Much success has been achieved in robotic hardware: today’s robots can perform physical activities that were not achievable only a few years ago: they are more stable, faster, carry more sensors, are more versatile. At the same time, progress, not so dramatic perhaps but stable, has been achieved in artificial intelligence (AI) and its applications. This paper focuses on bringing these two types of parallel achievements together, thus rendering the robots more autonomous, smarter, and usable in more applications as well as rendering AI theory testable and verifiable in practical applications. One reasonably mature approach to such a synthesis is the onthologization of the robotic world and aligning this ontology with the general property-rich multi-domain ontology, such as the one developed in Ontological Semantic Technology (OST) (cf. Raskin 2012, the Best Paper Award presentation at RITA 2012). This approach underlies the HARMS hybrid natural-language-based (NL-based) system of communication within a team of humans, robots, agents, etc. (see Matson et al. 2011, an ICARA presentation).

The specificity of AI in robotic intelligence is that the world of each individual robot is limited to its capabilities and functionalities, even though it is not as “primitive” as one might think (see Raskin 2012, again). As a result, any general command, whether in NL, such as English or Korean, or in any other ontologized form, that orders the robot to go somewhere and do something must be transposed into the very specific modes of activity for each robot. The paper will show that, seemingly an endless nuisance, this is not a unique situation but rather a domain-shift that is characteristic of purely human use of NL and has been proven to be computationally feasible in OST.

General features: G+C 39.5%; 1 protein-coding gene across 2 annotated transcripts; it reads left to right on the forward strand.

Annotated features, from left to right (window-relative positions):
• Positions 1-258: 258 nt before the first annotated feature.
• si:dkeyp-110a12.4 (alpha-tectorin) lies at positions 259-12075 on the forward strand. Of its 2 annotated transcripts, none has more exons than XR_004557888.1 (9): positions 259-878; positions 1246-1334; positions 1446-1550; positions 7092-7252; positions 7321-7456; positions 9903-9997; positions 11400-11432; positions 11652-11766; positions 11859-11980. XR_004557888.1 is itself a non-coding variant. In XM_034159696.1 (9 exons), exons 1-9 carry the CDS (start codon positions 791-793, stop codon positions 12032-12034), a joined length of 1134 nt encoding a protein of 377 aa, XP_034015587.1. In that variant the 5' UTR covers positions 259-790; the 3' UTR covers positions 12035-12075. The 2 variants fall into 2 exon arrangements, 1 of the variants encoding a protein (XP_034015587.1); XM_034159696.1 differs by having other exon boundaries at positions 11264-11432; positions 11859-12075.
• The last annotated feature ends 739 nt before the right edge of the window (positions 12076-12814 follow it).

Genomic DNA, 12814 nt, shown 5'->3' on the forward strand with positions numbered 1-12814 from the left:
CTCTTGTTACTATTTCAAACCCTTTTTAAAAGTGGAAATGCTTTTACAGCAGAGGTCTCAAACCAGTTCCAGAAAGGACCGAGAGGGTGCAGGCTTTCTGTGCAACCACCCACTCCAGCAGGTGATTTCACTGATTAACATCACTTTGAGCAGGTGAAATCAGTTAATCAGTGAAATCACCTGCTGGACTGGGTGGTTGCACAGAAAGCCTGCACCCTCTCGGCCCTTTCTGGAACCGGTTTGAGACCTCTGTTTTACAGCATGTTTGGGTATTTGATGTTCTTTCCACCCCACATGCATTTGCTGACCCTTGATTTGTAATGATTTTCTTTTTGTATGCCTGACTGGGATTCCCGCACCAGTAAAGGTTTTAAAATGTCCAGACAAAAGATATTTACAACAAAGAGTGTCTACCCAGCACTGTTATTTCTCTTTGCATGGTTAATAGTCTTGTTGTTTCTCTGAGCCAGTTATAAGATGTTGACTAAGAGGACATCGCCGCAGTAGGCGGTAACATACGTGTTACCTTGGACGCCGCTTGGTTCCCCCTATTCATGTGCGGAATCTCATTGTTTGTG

A special role in the development of the theoretical base and in computational implementation of this ontological process of specification/robotization is played by the crucial notion of scripts as goal-oriented strongly standardized sequences of actions. Thus, the typical ‘go and do something’ command for a human will typically involve getting dressed, collecting all the necessary items, getting into the car, driving to a familiar place and, say, depositing a check in an ATM. For the robot, a command to determine and report what the outside temperature is, will mean to activate and read the temperature sensor and then to determine the best way to communicate it to the ordering human and/or another robot. If this operation requires a physical contact or proximity, the determination of its own and the other party’s location and figuring out the shortest and safest route, with obstacle-avoidance becomes part of the script. The detection and determination of the scripts is essential for any information processing system but, for the robots, the problem seems both simpler because of the limited world of the robot, and more complex because every seemingly trivial process must be explicated without any possibility of glossing over it.